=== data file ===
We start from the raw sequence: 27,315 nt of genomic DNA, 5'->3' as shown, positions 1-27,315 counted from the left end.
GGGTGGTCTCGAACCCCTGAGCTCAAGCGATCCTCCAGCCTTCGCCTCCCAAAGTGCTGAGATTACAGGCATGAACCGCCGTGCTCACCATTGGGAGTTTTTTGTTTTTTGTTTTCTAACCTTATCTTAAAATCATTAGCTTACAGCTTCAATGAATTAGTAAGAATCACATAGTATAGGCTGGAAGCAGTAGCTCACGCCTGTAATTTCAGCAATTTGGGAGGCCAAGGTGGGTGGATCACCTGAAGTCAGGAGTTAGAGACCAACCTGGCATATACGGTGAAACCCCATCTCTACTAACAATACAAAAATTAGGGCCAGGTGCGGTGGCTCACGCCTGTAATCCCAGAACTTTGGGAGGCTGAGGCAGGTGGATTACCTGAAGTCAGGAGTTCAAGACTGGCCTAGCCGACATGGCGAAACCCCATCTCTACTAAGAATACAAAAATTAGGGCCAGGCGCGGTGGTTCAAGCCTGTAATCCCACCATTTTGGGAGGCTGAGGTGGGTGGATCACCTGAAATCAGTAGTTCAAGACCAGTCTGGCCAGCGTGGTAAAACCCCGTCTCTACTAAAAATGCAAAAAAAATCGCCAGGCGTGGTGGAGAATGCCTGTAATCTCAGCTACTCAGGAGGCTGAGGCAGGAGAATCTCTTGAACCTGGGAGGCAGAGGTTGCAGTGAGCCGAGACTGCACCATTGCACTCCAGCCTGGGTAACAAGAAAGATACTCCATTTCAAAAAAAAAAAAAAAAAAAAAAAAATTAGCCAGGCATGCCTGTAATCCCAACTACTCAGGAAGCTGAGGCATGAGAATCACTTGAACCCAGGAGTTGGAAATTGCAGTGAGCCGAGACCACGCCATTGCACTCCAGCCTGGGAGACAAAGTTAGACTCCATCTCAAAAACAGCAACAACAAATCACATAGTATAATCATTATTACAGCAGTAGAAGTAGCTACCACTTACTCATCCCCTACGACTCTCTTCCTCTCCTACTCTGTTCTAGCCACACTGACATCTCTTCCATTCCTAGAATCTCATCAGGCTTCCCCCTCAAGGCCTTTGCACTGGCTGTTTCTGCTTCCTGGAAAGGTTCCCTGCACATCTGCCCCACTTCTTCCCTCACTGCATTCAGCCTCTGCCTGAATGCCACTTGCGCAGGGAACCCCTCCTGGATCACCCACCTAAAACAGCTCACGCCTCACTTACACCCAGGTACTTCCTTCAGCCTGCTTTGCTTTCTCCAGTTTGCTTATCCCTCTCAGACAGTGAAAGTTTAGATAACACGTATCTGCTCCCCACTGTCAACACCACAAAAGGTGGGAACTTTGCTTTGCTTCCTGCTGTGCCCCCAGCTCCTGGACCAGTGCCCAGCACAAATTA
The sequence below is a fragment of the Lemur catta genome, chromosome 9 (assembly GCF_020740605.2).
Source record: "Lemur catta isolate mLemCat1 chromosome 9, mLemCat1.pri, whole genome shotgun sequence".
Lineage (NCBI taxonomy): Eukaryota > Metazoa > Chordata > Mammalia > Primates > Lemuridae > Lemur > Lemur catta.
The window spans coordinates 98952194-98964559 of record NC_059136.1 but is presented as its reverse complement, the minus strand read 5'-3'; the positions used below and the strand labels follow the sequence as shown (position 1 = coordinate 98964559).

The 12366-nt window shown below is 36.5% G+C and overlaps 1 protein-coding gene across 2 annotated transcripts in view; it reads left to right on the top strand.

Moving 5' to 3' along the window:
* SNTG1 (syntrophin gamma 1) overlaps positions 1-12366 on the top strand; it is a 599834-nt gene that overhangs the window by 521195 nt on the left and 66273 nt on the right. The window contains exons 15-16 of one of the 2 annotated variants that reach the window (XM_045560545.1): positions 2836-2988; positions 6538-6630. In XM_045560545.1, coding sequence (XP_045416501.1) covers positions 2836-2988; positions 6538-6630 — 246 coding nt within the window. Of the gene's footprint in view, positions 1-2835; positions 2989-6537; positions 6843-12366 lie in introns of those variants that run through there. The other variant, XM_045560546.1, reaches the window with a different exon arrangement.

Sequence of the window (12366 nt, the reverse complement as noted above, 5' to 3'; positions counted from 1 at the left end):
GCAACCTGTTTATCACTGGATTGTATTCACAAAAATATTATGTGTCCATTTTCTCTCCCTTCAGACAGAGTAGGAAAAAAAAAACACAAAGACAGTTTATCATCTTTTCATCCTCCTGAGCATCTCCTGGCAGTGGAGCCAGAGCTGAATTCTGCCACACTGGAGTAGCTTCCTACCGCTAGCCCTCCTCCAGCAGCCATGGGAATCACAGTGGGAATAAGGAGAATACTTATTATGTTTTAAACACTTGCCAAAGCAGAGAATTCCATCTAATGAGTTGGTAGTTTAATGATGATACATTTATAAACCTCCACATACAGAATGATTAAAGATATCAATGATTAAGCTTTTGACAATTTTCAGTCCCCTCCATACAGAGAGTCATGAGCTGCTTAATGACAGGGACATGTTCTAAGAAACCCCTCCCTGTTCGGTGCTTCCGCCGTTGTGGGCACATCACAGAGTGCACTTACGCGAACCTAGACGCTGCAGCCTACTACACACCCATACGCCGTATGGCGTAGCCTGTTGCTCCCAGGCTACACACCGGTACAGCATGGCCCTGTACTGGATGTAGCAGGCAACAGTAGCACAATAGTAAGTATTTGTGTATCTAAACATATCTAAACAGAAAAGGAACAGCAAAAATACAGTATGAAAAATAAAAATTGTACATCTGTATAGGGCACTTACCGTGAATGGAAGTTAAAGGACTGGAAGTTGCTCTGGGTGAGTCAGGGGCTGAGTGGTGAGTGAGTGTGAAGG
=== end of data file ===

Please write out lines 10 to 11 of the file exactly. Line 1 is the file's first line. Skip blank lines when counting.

Sequence of the window (12366 nt, the reverse complement as noted above, 5' to 3'; positions counted from 1 at the left end):
GCAACCTGTTTATCACTGGATTGTATTCACAAAAATATTATGTGTCCATTTTCTCTCCCTTCAGACAGAGTAGGAAAAAAAAAACACAAAGACAGTTTATCATCTTTTCATCCTCCTGAGCATCTCCTGGCAGTGGAGCCAGAGCTGAATTCTGCCACACTGGAGTAGCTTCCTACCGCTAGCCCTCCTCCAGCAGCCATGGGAATCACAGTGGGAATAAGGAGAATACTTATTATGTTTTAAACACTTGCCAAAGCAGAGAATTCCATCTAATGAGTTGGTAGTTTAATGATGATACATTTATAAACCTCCACATACAGAATGATTAAAGATATCAATGATTAAGCTTTTGACAATTTTCAGTCCCCTCCATACAGAGAGTCATGAGCTGCTTAATGACAGGGACATGTTCTAAGAAACCCCTCCCTGTTCGGTGCTTCCGCCGTTGTGGGCACATCACAGAGTGCACTTACGCGAACCTAGACGCTGCAGCCTACTACACACCCATACGCCGTATGGCGTAGCCTGTTGCTCCCAGGCTACACACCGGTACAGCATGGCCCTGTACTGGATGTAGCAGGCAACAGTAGCACAATAGTAAGTATTTGTGTATCTAAACATATCTAAACAGAAAAGGAACAGCAAAAATACAGTATGAAAAATAAAAATTGTACATCTGTATAGGGCACTTACCGTGAATGGAAGTTAAAGGACTGGAAGTTGCTCTGGGTGAGTCAGGGGCTGAGTGGTGAGTGAGTGTGAAGG